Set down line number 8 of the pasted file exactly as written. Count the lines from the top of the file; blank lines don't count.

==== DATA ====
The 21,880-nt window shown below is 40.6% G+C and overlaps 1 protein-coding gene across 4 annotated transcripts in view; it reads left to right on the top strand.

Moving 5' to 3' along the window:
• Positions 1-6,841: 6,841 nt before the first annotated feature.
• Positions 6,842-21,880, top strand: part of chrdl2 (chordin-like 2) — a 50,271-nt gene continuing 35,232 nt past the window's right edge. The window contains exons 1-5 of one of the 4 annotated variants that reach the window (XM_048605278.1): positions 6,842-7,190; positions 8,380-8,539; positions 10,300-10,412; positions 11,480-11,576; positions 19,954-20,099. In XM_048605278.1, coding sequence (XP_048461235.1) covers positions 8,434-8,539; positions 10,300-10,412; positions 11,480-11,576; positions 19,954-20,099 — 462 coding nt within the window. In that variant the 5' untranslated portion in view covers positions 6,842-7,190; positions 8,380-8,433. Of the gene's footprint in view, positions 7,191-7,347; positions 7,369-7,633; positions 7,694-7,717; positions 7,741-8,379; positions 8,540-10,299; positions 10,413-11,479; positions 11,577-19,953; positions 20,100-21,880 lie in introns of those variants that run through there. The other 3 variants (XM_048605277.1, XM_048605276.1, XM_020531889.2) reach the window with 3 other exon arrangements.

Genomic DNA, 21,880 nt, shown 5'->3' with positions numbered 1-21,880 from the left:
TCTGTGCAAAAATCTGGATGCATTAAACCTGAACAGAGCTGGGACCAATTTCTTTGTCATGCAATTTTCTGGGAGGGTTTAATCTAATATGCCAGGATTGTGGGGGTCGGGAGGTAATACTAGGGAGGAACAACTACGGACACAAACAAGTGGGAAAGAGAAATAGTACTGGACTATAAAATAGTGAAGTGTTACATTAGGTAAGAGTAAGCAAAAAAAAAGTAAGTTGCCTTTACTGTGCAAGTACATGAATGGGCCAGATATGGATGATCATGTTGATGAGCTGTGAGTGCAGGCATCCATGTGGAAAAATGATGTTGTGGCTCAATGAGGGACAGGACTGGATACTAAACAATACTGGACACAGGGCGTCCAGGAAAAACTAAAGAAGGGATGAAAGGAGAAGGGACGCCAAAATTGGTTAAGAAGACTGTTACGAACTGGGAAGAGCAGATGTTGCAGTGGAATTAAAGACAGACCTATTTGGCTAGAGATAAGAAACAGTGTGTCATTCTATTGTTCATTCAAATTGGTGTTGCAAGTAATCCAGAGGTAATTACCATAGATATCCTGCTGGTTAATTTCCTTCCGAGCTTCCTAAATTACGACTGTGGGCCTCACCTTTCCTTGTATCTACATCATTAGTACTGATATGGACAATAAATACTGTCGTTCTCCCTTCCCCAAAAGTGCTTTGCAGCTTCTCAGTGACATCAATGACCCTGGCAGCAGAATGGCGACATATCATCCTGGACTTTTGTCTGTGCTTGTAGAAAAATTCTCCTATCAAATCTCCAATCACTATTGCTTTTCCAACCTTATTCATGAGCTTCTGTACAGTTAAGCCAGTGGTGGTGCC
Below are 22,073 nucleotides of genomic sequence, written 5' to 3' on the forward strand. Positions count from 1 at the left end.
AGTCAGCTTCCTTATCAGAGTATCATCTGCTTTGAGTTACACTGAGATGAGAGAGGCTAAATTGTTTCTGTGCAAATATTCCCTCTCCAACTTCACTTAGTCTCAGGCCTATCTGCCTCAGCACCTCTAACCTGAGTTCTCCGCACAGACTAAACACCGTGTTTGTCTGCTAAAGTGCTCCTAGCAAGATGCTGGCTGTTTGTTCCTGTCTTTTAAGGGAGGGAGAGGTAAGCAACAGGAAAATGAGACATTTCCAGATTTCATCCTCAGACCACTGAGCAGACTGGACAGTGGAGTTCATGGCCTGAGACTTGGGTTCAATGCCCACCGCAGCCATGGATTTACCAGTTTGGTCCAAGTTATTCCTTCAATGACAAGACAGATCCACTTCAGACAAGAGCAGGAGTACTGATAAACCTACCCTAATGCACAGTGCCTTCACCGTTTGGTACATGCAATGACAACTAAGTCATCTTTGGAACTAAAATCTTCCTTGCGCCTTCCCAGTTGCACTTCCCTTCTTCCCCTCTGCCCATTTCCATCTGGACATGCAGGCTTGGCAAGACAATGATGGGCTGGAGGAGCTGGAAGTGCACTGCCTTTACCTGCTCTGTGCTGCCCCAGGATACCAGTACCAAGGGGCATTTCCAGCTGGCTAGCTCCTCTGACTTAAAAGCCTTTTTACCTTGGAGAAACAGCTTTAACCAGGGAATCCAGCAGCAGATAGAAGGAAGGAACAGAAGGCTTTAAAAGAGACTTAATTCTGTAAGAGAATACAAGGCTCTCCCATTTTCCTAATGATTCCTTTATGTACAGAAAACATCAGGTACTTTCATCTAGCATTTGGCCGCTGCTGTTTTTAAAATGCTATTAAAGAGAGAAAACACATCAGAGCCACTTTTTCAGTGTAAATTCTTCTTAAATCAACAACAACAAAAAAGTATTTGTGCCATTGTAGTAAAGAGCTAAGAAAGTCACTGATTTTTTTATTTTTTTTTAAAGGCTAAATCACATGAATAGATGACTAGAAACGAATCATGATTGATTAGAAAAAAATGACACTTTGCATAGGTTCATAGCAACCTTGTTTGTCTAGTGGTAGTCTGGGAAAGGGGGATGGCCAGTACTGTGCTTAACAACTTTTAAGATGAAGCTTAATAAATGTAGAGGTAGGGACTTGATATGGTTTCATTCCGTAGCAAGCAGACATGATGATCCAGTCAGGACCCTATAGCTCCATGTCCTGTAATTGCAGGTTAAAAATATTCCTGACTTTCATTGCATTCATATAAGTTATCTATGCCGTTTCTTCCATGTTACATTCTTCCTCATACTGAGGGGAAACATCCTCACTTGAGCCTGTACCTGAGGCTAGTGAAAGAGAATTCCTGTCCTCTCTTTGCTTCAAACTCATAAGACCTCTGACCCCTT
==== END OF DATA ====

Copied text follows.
AGTCAGCTTCCTTATCAGAGTATCATCTGCTTTGAGTTACACTGAGATGAGAGAGGCTAAATTGTTTCTGTGCAAATATTCCCTCTCCAACTTCACTTAGTCTCAGGCCTATCTGCCTCAGCACCTCTAACCTGAGTTCTCCGCACAGACTAAACACCGTGTTTGTCTGCTAAAGTGCTCCTAGCAAGATGCTGGCTGTTTGTTCCTGTCTTTTAAGGGAGGGAGAGGTAAGCAACAGGAAAATGAGACATTTCCAGATTTCATCCTCAGACCACTGAGCAGACTGGACAGTGGAGTTCATGGCCTGAGACTTGGGTTCAATGCCCACCGCAGCCATGGATTTACCAGTTTGGTCCAAGTTATTCCTTCAATGACAAGACAGATCCACTTCAGACAAGAGCAGGAGTACTGATAAACCTACCCTAATGCACAGTGCCTTCACCGTTTGGTACATGCAATGACAACTAAGTCATCTTTGGAACTAAAATCTTCCTTGCGCCTTCCCAGTTGCACTTCCCTTCTTCCCCTCTGCCCATTTCCATCTGGACATGCAGGCTTGGCAAGACAATGATGGGCTGGAGGAGCTGGAAGTGCACTGCCTTTACCTGCTCTGTGCTGCCCCAGGATACCAGTACCAAGGGGCATTTCCAGCTGGCTAGCTCCTCTGACTTAAAAGCCTTTTTACCTTGGAGAAACAGCTTTAACCAGGGAATCCAGCAGCAGATAGAAGGAAGGAACAGAAGGCTTTAAAAGAGACTTAATTCTGTAAGAGAATACAAGGCTCTCCCATTTTCCTAATGATTCCTTTATGTACAGAAAACATCAGGTACTTTCATCTAGCATTTGGCCGCTGCTGTTTTTAAAATGCTATTAAAGAGAGAAAACACATCAGAGCCACTTTTTCAGTGTAAATTCTTCTTAAATCAACAACAACAAAAAAGTATTTGTGCCATTGTAGTAAAGAGCTAAGAAAGTCACTGATTTTTTTATTTTTTTTTAAAGGCTAAATCACATGAATAGATGACTAGAAACGAATCATGATTGATTAGAAAAAAATGACACTTTGCATAGGTTCATAGCAACCTTGTTTGTCTAGTGGTAGTCTGGGAAAGGGGGATGGCCAGTACTGTGCTTAACAACTTTTAAGATGAAGCTTAATAAATGTAGAGGTAGGGACTTGATATGGTTTCATTCCGTAGCAAGCAGACATGATGATCCAGTCAGGACCCTATAGCTCCATGTCCTGTAATTGCAGGTTAAAAATATTCCTGACTTTCATTGCATTCATATAAGTTATCTATGCCGTTTCTTCCATGTTACATTCTTCCTCATACTGAGGGGAAACATCCTCACTTGAGCCTGTACCTGAGGCTAGTGAAAGAGAATTCCTGTCCTCTCTTTGCTTCAAACTCATAAGACCTCTGACCCCTT